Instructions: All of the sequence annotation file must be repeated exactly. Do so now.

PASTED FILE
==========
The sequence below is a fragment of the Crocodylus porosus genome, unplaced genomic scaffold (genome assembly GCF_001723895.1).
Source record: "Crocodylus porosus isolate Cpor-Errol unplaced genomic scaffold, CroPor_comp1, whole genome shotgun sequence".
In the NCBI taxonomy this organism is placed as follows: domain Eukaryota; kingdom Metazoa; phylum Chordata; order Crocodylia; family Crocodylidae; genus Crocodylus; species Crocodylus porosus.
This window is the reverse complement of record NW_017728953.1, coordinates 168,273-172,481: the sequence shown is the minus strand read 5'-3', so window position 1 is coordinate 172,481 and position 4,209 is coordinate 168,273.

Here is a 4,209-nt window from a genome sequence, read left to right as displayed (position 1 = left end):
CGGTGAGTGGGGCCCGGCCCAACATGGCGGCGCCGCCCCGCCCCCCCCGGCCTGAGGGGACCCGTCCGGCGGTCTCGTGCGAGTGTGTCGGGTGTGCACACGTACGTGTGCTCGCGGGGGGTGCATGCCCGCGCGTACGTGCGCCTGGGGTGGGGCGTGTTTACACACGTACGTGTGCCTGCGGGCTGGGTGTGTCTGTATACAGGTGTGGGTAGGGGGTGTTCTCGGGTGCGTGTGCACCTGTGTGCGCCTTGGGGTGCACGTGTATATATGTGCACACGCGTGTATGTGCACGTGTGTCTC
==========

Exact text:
The sequence below is a fragment of the Crocodylus porosus genome, unplaced genomic scaffold (genome assembly GCF_001723895.1).
Source record: "Crocodylus porosus isolate Cpor-Errol unplaced genomic scaffold, CroPor_comp1, whole genome shotgun sequence".
In the NCBI taxonomy this organism is placed as follows: domain Eukaryota; kingdom Metazoa; phylum Chordata; order Crocodylia; family Crocodylidae; genus Crocodylus; species Crocodylus porosus.
This window is the reverse complement of record NW_017728953.1, coordinates 168,273-172,481: the sequence shown is the minus strand read 5'-3', so window position 1 is coordinate 172,481 and position 4,209 is coordinate 168,273.

Here is a 4,209-nt window from a genome sequence, read left to right as displayed (position 1 = left end):
CGGTGAGTGGGGCCCGGCCCAACATGGCGGCGCCGCCCCGCCCCCCCCGGCCTGAGGGGACCCGTCCGGCGGTCTCGTGCGAGTGTGTCGGGTGTGCACACGTACGTGTGCTCGCGGGGGGTGCATGCCCGCGCGTACGTGCGCCTGGGGTGGGGCGTGTTTACACACGTACGTGTGCCTGCGGGCTGGGTGTGTCTGTATACAGGTGTGGGTAGGGGGTGTTCTCGGGTGCGTGTGCACCTGTGTGCGCCTTGGGGTGCACGTGTATATATGTGCACACGCGTGTATGTGCACGTGTGTCTC